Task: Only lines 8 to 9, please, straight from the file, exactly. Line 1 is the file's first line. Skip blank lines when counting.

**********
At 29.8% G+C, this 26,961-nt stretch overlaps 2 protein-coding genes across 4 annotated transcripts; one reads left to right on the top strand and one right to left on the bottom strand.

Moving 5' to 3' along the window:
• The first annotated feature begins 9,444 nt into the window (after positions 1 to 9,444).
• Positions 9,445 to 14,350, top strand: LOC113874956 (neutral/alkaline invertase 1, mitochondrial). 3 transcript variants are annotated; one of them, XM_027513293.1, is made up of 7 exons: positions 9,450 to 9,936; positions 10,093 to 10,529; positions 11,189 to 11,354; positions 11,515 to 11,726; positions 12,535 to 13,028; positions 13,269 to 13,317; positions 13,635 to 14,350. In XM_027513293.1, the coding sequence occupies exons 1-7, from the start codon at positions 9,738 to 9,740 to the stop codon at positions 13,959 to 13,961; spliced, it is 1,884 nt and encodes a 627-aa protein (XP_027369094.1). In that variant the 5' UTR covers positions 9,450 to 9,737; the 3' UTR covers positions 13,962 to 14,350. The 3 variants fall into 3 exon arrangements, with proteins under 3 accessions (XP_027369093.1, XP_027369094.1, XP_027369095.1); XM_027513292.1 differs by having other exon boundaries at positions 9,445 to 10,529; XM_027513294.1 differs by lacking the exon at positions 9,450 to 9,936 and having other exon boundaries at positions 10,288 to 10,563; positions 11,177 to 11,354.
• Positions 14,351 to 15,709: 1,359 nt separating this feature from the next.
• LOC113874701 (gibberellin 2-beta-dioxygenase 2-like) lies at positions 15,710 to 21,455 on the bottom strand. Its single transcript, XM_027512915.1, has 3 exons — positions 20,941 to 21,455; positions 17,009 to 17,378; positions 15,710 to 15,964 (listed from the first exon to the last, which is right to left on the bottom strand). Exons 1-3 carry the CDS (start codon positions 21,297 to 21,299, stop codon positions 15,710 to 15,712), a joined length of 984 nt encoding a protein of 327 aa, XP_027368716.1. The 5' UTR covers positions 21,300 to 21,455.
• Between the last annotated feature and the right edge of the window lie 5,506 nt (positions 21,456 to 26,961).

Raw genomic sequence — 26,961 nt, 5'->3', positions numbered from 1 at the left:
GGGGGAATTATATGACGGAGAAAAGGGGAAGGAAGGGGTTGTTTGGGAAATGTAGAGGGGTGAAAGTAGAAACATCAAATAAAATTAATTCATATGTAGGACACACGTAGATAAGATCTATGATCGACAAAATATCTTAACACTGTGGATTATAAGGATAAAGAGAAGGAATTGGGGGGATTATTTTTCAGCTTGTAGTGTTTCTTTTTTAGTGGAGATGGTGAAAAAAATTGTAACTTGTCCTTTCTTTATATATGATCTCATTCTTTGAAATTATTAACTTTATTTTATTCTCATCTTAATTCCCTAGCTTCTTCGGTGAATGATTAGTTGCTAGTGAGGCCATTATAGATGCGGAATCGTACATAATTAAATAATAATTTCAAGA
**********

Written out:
Raw genomic sequence — 26,961 nt, 5'->3', positions numbered from 1 at the left:
GGGGGAATTATATGACGGAGAAAAGGGGAAGGAAGGGGTTGTTTGGGAAATGTAGAGGGGTGAAAGTAGAAACATCAAATAAAATTAATTCATATGTAGGACACACGTAGATAAGATCTATGATCGACAAAATATCTTAACACTGTGGATTATAAGGATAAAGAGAAGGAATTGGGGGGATTATTTTTCAGCTTGTAGTGTTTCTTTTTTAGTGGAGATGGTGAAAAAAATTGTAACTTGTCCTTTCTTTATATATGATCTCATTCTTTGAAATTATTAACTTTATTTTATTCTCATCTTAATTCCCTAGCTTCTTCGGTGAATGATTAGTTGCTAGTGAGGCCATTATAGATGCGGAATCGTACATAATTAAATAATAATTTCAAGA